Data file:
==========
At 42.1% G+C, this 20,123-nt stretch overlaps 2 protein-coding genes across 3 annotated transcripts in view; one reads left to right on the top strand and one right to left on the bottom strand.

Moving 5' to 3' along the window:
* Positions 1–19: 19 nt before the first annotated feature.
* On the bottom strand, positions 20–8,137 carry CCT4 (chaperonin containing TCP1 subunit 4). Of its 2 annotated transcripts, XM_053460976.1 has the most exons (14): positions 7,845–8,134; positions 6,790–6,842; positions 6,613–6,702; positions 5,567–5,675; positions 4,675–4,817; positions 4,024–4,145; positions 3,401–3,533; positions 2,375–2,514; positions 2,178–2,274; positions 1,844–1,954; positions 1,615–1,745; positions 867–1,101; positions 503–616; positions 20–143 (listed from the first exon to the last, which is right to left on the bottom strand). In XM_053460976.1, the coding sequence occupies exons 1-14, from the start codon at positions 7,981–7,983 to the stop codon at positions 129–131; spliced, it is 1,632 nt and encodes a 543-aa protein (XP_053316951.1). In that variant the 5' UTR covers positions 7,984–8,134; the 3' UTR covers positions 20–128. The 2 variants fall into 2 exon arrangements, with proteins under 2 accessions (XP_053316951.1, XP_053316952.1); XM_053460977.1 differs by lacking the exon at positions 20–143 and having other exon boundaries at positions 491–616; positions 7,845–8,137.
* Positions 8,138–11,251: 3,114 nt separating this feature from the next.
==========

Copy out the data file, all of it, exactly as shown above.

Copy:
At 42.1% G+C, this 20,123-nt stretch overlaps 2 protein-coding genes across 3 annotated transcripts in view; one reads left to right on the top strand and one right to left on the bottom strand.

Moving 5' to 3' along the window:
* Positions 1–19: 19 nt before the first annotated feature.
* On the bottom strand, positions 20–8,137 carry CCT4 (chaperonin containing TCP1 subunit 4). Of its 2 annotated transcripts, XM_053460976.1 has the most exons (14): positions 7,845–8,134; positions 6,790–6,842; positions 6,613–6,702; positions 5,567–5,675; positions 4,675–4,817; positions 4,024–4,145; positions 3,401–3,533; positions 2,375–2,514; positions 2,178–2,274; positions 1,844–1,954; positions 1,615–1,745; positions 867–1,101; positions 503–616; positions 20–143 (listed from the first exon to the last, which is right to left on the bottom strand). In XM_053460976.1, the coding sequence occupies exons 1-14, from the start codon at positions 7,981–7,983 to the stop codon at positions 129–131; spliced, it is 1,632 nt and encodes a 543-aa protein (XP_053316951.1). In that variant the 5' UTR covers positions 7,984–8,134; the 3' UTR covers positions 20–128. The 2 variants fall into 2 exon arrangements, with proteins under 2 accessions (XP_053316951.1, XP_053316952.1); XM_053460977.1 differs by lacking the exon at positions 20–143 and having other exon boundaries at positions 491–616; positions 7,845–8,137.
* Positions 8,138–11,251: 3,114 nt separating this feature from the next.